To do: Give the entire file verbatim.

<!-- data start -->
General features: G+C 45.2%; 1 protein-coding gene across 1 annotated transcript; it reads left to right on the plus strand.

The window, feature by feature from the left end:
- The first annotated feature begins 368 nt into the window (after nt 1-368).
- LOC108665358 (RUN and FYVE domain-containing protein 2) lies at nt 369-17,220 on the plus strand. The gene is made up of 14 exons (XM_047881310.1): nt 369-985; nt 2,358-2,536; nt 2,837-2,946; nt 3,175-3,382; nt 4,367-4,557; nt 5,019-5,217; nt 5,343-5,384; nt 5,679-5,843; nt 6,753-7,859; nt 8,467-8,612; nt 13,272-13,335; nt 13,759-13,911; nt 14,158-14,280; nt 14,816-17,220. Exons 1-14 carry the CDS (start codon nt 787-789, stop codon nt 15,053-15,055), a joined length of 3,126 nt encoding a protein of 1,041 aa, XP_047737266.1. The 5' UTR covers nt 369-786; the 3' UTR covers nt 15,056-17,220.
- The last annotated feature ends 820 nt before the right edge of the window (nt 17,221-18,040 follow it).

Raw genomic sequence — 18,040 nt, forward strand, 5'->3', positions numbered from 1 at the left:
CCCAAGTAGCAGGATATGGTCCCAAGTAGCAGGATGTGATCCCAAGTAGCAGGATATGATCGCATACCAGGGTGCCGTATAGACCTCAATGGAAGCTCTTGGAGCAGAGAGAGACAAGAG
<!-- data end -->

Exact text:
General features: G+C 45.2%; 1 protein-coding gene across 1 annotated transcript; it reads left to right on the plus strand.

The window, feature by feature from the left end:
- The first annotated feature begins 368 nt into the window (after nt 1-368).
- LOC108665358 (RUN and FYVE domain-containing protein 2) lies at nt 369-17,220 on the plus strand. The gene is made up of 14 exons (XM_047881310.1): nt 369-985; nt 2,358-2,536; nt 2,837-2,946; nt 3,175-3,382; nt 4,367-4,557; nt 5,019-5,217; nt 5,343-5,384; nt 5,679-5,843; nt 6,753-7,859; nt 8,467-8,612; nt 13,272-13,335; nt 13,759-13,911; nt 14,158-14,280; nt 14,816-17,220. Exons 1-14 carry the CDS (start codon nt 787-789, stop codon nt 15,053-15,055), a joined length of 3,126 nt encoding a protein of 1,041 aa, XP_047737266.1. The 5' UTR covers nt 369-786; the 3' UTR covers nt 15,056-17,220.
- The last annotated feature ends 820 nt before the right edge of the window (nt 17,221-18,040 follow it).

Raw genomic sequence — 18,040 nt, forward strand, 5'->3', positions numbered from 1 at the left:
CCCAAGTAGCAGGATATGGTCCCAAGTAGCAGGATGTGATCCCAAGTAGCAGGATATGATCGCATACCAGGGTGCCGTATAGACCTCAATGGAAGCTCTTGGAGCAGAGAGAGACAAGAG